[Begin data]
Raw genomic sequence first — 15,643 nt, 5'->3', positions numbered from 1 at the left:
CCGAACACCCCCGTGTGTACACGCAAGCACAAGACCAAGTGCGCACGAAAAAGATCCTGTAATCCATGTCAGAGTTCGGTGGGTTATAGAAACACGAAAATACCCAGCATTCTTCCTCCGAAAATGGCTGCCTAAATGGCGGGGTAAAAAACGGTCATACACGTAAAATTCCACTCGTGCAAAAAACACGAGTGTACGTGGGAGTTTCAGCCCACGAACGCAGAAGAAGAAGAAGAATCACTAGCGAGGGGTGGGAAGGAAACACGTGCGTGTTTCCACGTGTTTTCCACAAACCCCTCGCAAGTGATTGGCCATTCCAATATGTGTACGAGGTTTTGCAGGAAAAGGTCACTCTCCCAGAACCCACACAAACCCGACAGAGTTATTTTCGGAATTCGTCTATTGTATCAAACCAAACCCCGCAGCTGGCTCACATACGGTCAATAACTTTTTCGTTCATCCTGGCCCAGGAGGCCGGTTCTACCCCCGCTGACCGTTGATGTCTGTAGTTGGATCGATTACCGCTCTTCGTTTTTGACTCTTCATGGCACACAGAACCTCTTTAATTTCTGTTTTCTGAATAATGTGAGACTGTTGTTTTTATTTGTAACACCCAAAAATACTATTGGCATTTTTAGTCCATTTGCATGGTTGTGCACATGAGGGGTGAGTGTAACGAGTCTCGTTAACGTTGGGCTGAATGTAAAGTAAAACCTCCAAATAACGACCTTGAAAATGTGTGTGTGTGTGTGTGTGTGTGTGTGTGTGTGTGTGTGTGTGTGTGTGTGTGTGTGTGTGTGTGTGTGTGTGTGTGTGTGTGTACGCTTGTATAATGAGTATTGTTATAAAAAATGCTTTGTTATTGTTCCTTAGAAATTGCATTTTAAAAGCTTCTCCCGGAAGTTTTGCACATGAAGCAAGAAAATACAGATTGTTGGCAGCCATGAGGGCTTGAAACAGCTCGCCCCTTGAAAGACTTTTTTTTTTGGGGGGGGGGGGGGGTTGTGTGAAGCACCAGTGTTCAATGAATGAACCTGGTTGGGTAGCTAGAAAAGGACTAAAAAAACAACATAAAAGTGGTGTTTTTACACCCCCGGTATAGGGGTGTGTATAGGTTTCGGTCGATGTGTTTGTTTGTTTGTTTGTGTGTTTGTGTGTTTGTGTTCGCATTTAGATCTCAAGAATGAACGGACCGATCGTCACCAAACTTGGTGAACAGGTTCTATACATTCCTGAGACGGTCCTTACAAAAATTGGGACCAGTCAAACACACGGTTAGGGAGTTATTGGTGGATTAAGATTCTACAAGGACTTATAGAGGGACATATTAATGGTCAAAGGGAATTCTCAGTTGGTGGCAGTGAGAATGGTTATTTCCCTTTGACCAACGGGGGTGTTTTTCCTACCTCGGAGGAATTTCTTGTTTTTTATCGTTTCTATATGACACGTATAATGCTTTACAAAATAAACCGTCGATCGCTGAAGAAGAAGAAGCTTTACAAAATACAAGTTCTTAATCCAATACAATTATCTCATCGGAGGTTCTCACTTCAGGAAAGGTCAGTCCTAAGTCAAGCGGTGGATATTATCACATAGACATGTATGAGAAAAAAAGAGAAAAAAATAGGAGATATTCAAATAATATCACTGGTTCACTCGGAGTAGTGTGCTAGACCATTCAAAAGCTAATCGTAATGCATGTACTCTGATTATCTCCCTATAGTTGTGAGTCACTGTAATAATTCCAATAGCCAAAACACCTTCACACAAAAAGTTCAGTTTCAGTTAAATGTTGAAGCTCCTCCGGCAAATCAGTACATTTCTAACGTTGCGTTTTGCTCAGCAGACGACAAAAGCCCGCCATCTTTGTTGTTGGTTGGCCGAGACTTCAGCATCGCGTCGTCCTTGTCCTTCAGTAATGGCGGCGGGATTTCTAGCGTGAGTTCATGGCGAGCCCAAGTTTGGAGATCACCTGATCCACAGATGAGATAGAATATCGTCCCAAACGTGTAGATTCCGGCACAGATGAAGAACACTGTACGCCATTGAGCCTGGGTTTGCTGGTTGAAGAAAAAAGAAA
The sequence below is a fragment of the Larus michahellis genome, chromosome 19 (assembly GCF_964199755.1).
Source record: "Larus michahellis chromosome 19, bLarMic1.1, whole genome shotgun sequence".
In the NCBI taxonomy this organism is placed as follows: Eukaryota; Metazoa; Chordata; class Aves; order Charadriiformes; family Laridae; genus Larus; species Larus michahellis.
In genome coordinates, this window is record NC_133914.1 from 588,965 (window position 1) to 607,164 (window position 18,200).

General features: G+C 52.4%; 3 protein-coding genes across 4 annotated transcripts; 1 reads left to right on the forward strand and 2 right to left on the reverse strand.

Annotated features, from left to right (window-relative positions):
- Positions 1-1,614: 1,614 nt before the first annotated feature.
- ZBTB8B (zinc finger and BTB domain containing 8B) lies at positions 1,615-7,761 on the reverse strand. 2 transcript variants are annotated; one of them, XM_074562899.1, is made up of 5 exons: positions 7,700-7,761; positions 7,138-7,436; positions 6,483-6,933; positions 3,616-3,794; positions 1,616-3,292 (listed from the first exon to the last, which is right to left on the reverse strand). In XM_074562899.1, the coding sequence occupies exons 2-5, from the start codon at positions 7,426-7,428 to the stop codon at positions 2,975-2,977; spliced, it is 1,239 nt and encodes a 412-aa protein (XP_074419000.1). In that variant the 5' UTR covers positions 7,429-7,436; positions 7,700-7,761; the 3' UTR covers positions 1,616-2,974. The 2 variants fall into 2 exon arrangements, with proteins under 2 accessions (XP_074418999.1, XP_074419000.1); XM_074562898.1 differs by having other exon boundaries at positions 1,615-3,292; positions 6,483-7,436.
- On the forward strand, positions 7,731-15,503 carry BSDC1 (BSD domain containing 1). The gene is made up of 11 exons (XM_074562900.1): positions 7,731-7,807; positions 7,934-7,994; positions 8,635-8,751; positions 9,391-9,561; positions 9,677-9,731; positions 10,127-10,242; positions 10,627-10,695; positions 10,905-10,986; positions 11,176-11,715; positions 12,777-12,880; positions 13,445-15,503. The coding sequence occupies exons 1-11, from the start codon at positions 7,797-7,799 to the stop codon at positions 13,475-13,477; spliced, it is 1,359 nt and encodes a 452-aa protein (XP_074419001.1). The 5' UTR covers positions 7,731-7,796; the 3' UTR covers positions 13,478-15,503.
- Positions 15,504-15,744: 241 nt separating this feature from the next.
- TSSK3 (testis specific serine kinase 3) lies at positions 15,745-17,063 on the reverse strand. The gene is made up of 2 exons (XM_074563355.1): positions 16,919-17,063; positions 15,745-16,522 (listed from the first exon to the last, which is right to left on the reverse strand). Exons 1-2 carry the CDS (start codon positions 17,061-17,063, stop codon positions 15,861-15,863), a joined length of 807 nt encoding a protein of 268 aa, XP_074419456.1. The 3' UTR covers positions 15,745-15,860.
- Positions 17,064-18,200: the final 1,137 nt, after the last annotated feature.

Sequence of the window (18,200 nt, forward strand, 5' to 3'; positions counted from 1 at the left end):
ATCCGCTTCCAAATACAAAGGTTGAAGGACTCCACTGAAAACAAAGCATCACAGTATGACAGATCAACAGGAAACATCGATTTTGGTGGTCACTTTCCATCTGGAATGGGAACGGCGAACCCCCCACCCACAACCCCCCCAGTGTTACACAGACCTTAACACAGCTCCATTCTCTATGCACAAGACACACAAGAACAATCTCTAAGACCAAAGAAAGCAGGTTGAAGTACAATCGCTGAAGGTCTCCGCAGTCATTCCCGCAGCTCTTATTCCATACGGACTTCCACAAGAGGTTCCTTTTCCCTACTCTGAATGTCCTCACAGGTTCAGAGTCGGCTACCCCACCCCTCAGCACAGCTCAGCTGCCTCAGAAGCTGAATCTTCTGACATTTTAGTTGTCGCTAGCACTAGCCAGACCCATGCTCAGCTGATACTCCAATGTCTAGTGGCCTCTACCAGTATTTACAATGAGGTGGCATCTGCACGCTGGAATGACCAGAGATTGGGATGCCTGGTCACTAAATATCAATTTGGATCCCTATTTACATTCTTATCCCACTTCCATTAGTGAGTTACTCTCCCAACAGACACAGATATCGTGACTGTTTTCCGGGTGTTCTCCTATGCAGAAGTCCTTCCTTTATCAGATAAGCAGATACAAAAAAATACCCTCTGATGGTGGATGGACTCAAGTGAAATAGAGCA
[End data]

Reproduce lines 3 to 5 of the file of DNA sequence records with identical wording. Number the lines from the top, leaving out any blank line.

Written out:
The sequence below is a fragment of the Larus michahellis genome, chromosome 19 (assembly GCF_964199755.1).
Source record: "Larus michahellis chromosome 19, bLarMic1.1, whole genome shotgun sequence".
In the NCBI taxonomy this organism is placed as follows: Eukaryota; Metazoa; Chordata; class Aves; order Charadriiformes; family Laridae; genus Larus; species Larus michahellis.